Great care for little kidneys. Everywhere.
We interviewed Dr. Frederick (Rick) Kaskel about his commitment to IPNA
IPNA: Tell us about your history with IPNA.
Rick: IPNA was organized in 1977, became a non profit corporation in 1985 and the organization received “official” charitable status in 1986. The late Dr. Ira Greifer was my mentor at Albert Einstein in New York where I was a fellow. Ira and Dr. Henry Barnett along with Dr. Chet Edelmann organized IPNA. Dr. Richard Fine encouraged me to join IPNA in 1977 when I was on the faculty at the State University Hospital of New York at Stonybrook, As the president of the American Society of Pediatric Nephrology (ASPN) I attended multiple IPNA meetings around the world and later made a proposal to organize the 2010 Congress in New York. It has been a terrific educational and cultural experience having the opportunity to learn from colleagues around the world and to share my knowledge and experience in many developing countries.
IPNA: Why was it important for you to get involved?
Rick: Here in North America we have access to training, medicines, and state of the art equipment not available in many other parts of the world. IPNA provides the opportunity for me to learn about the needs in low resource areas and the pathway to share my training and experiences with physicans and nurses in parts of Africa and SE Asia.
IPNA: Why should a pediatric nephrologist join IPNA today?
Rick: Physicans have much more access to information today with the internet and other resources. When I was in school, my opportunity to learn was in class. Technology today allows most physicians around the world to participate in IPNA organized courses. In-person meetings are also very important. Connections are made; sharing of information and experiences is vital to advancing our field.
IPNA: How has IPNA changed / evolved over the years?
Rick: The most significant change has been the committment to support teaching and training in developing countries. Annual funding supports training in Asia, Africa and some Eastern European countries. Through IPNA and the Regional Societies, Fellows have received funding to attend the Congress and this experience helps them grow as they progress with their academic and clinical journey.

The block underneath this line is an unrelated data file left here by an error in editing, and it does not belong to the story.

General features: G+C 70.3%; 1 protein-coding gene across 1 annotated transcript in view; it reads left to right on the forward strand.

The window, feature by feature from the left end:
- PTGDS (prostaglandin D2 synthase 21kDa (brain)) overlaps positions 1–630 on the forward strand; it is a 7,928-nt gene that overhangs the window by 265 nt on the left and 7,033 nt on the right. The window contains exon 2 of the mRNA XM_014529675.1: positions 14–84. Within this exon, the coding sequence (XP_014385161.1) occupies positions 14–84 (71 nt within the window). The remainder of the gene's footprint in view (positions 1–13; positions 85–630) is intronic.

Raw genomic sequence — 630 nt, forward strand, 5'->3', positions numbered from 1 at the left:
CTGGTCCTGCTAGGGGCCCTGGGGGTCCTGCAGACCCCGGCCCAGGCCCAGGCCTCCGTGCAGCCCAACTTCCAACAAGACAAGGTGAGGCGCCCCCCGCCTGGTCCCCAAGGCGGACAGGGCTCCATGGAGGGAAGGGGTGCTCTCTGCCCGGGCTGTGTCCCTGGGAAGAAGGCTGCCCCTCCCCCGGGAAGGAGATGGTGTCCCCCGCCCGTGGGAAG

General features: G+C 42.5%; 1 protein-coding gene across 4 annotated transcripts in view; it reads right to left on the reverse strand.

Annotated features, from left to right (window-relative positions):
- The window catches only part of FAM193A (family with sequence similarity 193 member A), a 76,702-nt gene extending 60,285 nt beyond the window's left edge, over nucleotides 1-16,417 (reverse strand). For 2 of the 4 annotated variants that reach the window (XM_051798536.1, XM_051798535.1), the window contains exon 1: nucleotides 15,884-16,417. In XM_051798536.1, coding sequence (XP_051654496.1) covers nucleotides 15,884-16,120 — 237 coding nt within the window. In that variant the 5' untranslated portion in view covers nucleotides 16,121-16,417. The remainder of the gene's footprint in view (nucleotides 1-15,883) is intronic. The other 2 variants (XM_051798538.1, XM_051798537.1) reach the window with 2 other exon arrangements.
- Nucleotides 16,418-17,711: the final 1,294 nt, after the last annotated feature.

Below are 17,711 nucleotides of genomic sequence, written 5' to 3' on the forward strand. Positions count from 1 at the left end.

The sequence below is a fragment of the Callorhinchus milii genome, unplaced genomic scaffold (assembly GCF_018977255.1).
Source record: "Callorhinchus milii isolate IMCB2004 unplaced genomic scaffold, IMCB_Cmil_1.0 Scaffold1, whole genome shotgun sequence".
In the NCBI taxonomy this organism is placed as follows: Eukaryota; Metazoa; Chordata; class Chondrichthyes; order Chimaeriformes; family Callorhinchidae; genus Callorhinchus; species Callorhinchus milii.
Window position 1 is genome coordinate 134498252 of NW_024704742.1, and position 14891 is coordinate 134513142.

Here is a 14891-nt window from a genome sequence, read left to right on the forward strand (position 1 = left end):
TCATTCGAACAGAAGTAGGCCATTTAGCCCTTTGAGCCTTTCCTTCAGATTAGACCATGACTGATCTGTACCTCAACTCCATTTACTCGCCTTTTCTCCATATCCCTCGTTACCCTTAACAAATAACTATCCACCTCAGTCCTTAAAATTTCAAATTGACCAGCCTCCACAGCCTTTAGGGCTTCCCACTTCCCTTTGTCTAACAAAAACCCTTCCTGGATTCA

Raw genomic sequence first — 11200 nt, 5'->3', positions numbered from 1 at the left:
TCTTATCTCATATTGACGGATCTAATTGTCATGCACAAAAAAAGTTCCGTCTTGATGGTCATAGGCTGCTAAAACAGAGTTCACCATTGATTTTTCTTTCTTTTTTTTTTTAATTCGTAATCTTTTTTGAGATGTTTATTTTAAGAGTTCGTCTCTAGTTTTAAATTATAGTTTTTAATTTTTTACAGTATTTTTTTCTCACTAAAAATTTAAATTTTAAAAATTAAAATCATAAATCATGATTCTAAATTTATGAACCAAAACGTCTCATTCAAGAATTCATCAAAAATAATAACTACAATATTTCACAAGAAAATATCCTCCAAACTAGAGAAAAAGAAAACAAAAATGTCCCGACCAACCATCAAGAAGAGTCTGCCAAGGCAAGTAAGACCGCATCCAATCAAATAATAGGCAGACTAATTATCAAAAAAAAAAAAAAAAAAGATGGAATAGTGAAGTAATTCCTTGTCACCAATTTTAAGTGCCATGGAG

IPNA: Most know IPNA as the Congress organizer and Pediatric Nephrology Journal publisher. Yet for years IPNA has been funding fellowships, organizing teaching courses, collaborating with ISN in the Saving Young Lives, and other programs in under funded areas of the world. Do you have thoughts on what IPNA can do to increase interest and awareness for our programs?
Rick: Kidney disease in children does not get the publicity that cancer and heart disease receives, yet is a huge problem globally. IPNA is not funding fellows in North America so there is minimal recognition of this important program here in the states. Pediatric Nephrology leadership needs to emphasize the importance of IPNA with their trainees which will help to spread the word.
IPNA: IPNA is an Assocation which was organized as a non-profit charitable organization. Yet most members are are not aware of our commitment to philanthropy. What do you suggest be done to promote philanthropy to IPNA members and beyond?
Rick: First, kidney disease in children does not get a lot of attention. We need advocate for greater awareness and support globally. Less developed areas need our help which was so evident during COVID. In Ukraine kids needed access to dialysys. In some African countries where low birth weight is an issue children die of kidney issues who are not diagnosed and receive proper care care. Haiti kids needing daily dialisis are lucky to receive the therapy once a week. With teaching, training, and modern equipment kidney failure can be prevented and many deaths avoided.